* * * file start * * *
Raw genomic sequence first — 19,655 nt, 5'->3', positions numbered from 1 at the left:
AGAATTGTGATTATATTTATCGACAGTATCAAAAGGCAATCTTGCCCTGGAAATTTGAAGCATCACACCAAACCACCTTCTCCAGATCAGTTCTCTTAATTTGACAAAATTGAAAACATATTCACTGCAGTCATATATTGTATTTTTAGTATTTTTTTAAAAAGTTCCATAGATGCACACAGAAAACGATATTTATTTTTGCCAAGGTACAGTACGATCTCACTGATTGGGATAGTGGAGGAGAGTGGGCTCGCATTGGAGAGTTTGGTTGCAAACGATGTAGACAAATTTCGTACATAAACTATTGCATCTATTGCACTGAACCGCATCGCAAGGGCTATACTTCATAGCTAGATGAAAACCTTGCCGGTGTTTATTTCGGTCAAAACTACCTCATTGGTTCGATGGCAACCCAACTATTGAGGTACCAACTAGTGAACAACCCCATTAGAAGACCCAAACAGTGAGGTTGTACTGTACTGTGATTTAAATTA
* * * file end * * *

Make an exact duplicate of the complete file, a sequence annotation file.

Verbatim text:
Raw genomic sequence first — 19,655 nt, 5'->3', positions numbered from 1 at the left:
AGAATTGTGATTATATTTATCGACAGTATCAAAAGGCAATCTTGCCCTGGAAATTTGAAGCATCACACCAAACCACCTTCTCCAGATCAGTTCTCTTAATTTGACAAAATTGAAAACATATTCACTGCAGTCATATATTGTATTTTTAGTATTTTTTTAAAAAGTTCCATAGATGCACACAGAAAACGATATTTATTTTTGCCAAGGTACAGTACGATCTCACTGATTGGGATAGTGGAGGAGAGTGGGCTCGCATTGGAGAGTTTGGTTGCAAACGATGTAGACAAATTTCGTACATAAACTATTGCATCTATTGCACTGAACCGCATCGCAAGGGCTATACTTCATAGCTAGATGAAAACCTTGCCGGTGTTTATTTCGGTCAAAACTACCTCATTGGTTCGATGGCAACCCAACTATTGAGGTACCAACTAGTGAACAACCCCATTAGAAGACCCAAACAGTGAGGTTGTACTGTACTGTGATTTAAATTA